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dc.contributor.authorVallentyne, Petereng
dc.date.issued2011eng
dc.descriptionhttp://klinechair.missouri.edu/Vita_Revised.htm (#43 on the list)eng
dc.description.abstractI argue that, under a broad range of circumstances, consensual killing (suicide, assisted suicide, and killing another person with their permission) is morally permissible and forcible prevention is not. The argument depends crucially on the following claims: (1) Agents have certain control rights over the use of their person (a form of self-ownership). (2) These rights are understood in choice-protecting terms. (3) The relevant consent is that of the agent at or prior to the time of action (and not that of the agent in the future). (4) There are no impersonal duties. (5) God, if he exists, has given us no commands not to use natural resources for the purposes of consensual killing.eng
dc.identifier.citationREVUE PHILOSOPHIQUE DE LOUVAIN (2003): 5-25eng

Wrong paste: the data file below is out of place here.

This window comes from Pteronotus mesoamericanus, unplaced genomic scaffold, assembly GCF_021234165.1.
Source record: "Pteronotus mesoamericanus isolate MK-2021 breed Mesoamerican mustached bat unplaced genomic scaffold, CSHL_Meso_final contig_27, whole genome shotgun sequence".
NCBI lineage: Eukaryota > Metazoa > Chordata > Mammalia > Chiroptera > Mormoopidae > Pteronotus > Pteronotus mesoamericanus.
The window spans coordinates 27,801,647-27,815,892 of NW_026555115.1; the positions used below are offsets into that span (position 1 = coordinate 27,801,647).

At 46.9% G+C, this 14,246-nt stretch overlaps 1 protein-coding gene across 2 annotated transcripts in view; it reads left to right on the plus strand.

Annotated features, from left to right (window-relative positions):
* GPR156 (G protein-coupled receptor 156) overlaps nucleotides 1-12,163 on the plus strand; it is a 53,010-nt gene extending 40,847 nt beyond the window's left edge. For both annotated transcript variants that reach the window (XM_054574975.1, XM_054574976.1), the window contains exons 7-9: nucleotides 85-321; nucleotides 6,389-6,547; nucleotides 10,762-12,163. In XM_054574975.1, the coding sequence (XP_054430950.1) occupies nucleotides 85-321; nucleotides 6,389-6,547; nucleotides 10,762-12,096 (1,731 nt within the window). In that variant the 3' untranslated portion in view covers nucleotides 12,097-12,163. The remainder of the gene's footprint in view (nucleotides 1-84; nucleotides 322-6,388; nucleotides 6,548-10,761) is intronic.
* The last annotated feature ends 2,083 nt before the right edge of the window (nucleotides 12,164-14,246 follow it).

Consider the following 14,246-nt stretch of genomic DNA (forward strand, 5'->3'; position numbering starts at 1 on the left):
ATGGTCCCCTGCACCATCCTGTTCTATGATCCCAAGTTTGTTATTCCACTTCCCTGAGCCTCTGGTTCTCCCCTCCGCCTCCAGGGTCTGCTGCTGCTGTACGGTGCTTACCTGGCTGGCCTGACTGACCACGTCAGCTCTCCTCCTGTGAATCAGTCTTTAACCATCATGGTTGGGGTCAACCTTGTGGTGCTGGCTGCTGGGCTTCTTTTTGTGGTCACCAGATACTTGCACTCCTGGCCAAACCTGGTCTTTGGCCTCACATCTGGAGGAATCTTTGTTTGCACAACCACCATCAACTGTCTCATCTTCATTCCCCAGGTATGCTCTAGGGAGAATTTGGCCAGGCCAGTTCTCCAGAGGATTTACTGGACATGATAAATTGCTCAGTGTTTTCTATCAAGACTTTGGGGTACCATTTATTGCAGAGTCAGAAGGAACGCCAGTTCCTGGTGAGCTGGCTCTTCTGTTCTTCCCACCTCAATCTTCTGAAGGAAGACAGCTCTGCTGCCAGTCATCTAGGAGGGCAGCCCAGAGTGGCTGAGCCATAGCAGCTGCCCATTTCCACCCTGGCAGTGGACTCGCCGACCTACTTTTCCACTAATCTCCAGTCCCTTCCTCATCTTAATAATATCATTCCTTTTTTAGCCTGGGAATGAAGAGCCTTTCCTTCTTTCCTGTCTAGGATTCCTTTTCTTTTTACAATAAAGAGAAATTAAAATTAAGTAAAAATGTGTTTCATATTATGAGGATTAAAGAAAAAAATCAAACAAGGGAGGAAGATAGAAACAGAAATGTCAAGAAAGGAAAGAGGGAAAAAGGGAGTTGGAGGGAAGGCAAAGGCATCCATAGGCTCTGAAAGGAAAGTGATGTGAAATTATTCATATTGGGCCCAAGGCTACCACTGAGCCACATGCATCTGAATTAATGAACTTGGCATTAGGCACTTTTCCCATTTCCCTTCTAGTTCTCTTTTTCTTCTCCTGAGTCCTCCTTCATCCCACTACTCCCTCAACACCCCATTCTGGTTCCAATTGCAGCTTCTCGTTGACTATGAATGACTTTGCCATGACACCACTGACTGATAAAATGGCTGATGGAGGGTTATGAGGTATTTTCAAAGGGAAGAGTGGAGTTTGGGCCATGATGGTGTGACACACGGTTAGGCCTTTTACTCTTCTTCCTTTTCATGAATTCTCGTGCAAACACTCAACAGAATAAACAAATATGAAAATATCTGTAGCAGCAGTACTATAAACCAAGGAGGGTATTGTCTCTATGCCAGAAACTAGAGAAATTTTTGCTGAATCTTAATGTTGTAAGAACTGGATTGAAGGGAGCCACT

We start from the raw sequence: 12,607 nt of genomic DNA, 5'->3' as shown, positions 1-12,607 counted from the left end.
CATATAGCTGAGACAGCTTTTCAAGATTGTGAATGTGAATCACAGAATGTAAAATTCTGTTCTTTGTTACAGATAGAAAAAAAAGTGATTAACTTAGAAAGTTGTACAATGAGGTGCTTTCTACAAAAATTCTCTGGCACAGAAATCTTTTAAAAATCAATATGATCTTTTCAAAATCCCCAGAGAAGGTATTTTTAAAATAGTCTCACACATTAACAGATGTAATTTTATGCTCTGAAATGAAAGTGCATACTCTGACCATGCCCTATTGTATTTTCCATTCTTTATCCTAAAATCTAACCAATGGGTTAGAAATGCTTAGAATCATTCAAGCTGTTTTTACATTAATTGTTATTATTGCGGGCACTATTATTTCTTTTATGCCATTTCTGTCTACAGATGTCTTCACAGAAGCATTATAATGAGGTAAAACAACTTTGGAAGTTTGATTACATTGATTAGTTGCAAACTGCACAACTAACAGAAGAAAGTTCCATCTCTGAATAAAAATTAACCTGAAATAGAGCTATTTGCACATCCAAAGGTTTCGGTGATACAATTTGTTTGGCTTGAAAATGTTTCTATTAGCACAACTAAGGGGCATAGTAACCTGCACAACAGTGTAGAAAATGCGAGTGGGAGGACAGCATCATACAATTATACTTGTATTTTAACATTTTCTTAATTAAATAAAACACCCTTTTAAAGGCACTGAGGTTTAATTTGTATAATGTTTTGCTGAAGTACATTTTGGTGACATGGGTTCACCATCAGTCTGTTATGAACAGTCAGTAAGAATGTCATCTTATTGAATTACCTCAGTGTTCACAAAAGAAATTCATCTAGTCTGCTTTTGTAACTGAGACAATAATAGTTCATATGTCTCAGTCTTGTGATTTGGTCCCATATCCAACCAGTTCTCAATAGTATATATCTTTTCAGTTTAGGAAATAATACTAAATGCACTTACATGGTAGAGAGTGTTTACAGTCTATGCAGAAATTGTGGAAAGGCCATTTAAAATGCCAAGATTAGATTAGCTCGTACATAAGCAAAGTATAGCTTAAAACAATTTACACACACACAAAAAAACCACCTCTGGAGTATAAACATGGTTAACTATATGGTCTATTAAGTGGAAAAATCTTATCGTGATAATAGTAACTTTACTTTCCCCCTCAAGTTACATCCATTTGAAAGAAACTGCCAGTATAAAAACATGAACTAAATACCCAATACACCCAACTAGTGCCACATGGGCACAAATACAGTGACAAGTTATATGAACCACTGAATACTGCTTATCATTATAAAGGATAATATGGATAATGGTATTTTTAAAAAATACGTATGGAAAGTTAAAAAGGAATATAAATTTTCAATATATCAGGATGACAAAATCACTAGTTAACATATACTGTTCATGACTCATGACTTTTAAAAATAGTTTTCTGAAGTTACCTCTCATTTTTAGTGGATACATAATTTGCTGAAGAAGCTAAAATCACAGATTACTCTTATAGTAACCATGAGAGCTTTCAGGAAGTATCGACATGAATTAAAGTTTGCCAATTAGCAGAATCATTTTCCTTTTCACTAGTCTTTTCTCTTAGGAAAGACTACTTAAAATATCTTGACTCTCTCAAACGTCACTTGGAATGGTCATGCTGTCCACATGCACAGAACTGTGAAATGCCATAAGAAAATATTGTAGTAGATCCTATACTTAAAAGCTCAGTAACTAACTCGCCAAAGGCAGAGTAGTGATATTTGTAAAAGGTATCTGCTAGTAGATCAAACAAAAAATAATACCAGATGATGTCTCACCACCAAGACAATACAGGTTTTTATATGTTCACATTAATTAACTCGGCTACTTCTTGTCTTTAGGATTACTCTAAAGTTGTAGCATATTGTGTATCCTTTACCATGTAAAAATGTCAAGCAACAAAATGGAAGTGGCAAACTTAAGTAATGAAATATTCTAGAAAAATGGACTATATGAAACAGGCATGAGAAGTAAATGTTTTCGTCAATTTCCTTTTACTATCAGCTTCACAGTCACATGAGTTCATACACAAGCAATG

dc.identifier.issn0035-3841eng
dc.identifier.urihttp://hdl.handle.net/10355/10369eng
dc.relation.ispartofPhilosophy publicationseng
dc.relation.ispartofcommunityUniversity of Missouri-Columbia. College of Arts and Sciences. Department of Philosophyeng
dc.subject.lcshSuicideeng
dc.subject.lcshEuthanasiaeng
dc.subject.lcshSocial sciences -- Philosophyeng
dc.subject.lcshPolitical science -- Philosophyeng
dc.subject.lcshAssisted suicideeng
dc.titleLibertarianism, Self-Ownership and Consensual Killingeng
dc.title.alternativeLibertarisme, propriété de soi, et homicide consensueleng
dc.typeArticleeng


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